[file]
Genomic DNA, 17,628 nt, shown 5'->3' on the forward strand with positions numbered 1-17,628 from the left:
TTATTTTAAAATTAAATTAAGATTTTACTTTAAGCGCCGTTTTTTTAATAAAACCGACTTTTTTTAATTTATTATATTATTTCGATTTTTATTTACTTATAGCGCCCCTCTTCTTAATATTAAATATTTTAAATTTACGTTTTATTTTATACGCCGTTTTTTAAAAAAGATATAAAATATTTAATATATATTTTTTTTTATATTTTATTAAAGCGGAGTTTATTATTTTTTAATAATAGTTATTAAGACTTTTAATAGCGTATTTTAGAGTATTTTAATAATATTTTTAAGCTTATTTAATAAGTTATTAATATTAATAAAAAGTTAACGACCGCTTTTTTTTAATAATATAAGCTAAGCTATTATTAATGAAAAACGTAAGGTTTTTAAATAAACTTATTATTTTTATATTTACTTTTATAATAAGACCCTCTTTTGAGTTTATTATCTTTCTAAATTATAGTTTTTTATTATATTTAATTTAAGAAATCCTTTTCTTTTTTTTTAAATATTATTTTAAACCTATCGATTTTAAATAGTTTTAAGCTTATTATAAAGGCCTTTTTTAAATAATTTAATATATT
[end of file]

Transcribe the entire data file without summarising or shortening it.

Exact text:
Genomic DNA, 17,628 nt, shown 5'->3' on the forward strand with positions numbered 1-17,628 from the left:
TTATTTTAAAATTAAATTAAGATTTTACTTTAAGCGCCGTTTTTTTAATAAAACCGACTTTTTTTAATTTATTATATTATTTCGATTTTTATTTACTTATAGCGCCCCTCTTCTTAATATTAAATATTTTAAATTTACGTTTTATTTTATACGCCGTTTTTTAAAAAAGATATAAAATATTTAATATATATTTTTTTTTATATTTTATTAAAGCGGAGTTTATTATTTTTTAATAATAGTTATTAAGACTTTTAATAGCGTATTTTAGAGTATTTTAATAATATTTTTAAGCTTATTTAATAAGTTATTAATATTAATAAAAAGTTAACGACCGCTTTTTTTTAATAATATAAGCTAAGCTATTATTAATGAAAAACGTAAGGTTTTTAAATAAACTTATTATTTTTATATTTACTTTTATAATAAGACCCTCTTTTGAGTTTATTATCTTTCTAAATTATAGTTTTTTATTATATTTAATTTAAGAAATCCTTTTCTTTTTTTTTAAATATTATTTTAAACCTATCGATTTTAAATAGTTTTAAGCTTATTATAAAGGCCTTTTTTAAATAATTTAATATATT